|Document Type:||Journal Article|
|Title:||Conserving connectivity: human influence on subsidy transfer and relevant restoration efforts|
|Author:||Emily Buckner, Daniel Hernandez, J. F. Samhouri|
|Keywords:||conservation, ecotone, ecological subsidies, landscape connectivity,|
Conservation efforts tend to focus on the direct impacts humans have on their surrounding environment, however there are also many ways in which people indirectly affect ecosystems. Recent research on ecological subsidies has highlighted the importance of nutrient exchange between ecosystems in maintaining productivity and diversity at a landscape scale, while also pointing towards the fragility of ecotones and vulnerability of subsidies to human activities. We review the recent literature on landscape connectivity and ecosystem subsidies from aquatic systems to terrestrial systems. Based on this review, we propose a conceptual model of how human activities may alter or eliminate the flow of energy and nutrients between ecosystems by influencing the delivery of subsidies along the pathway of transfer. To demonstrate the utility of this conceptual model, we discuss it in the context of case studies of subsidies derived from salmon, marine mammals, sea turtles, sea birds, shoreline debris, and aquatic insects. Additionally, we suggest how potential restoration and conservation efforts will have to use a multi-faceted approach, targeting many points along the subsidy transfer pathway, to address these issues and highlight that subsidy restoration may require a different set of actions than simply reversing the pathway of degradation.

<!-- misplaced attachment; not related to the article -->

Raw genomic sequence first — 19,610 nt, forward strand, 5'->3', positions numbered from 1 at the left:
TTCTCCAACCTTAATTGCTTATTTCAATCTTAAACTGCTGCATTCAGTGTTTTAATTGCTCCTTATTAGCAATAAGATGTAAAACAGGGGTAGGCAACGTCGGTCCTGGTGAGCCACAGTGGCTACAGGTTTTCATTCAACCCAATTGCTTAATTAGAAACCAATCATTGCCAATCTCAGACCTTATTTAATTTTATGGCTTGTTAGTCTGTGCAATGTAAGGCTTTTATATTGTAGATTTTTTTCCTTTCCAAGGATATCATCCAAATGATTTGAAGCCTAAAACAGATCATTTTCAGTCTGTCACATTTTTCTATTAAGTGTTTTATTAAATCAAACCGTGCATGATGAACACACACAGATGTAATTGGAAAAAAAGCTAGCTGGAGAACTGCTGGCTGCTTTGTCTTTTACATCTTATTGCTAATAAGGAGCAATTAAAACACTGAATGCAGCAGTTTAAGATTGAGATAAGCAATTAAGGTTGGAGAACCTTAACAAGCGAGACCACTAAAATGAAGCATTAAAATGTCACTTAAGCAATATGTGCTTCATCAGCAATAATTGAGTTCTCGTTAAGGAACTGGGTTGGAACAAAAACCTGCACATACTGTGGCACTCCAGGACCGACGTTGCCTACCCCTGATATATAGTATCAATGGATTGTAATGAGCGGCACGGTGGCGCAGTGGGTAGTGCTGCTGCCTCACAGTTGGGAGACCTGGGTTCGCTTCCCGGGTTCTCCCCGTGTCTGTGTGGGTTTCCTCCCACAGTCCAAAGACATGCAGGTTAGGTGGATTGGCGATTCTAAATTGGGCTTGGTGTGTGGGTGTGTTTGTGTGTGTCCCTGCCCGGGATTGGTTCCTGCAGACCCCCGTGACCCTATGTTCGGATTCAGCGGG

|Full Text URL:||doi:10.1007/s13280-017-0989-4|
|Theme:||Ecosystem approach to improve management of marine resources|
Characterize the interaction between marine, freshwater and terrestrial ecosystem components.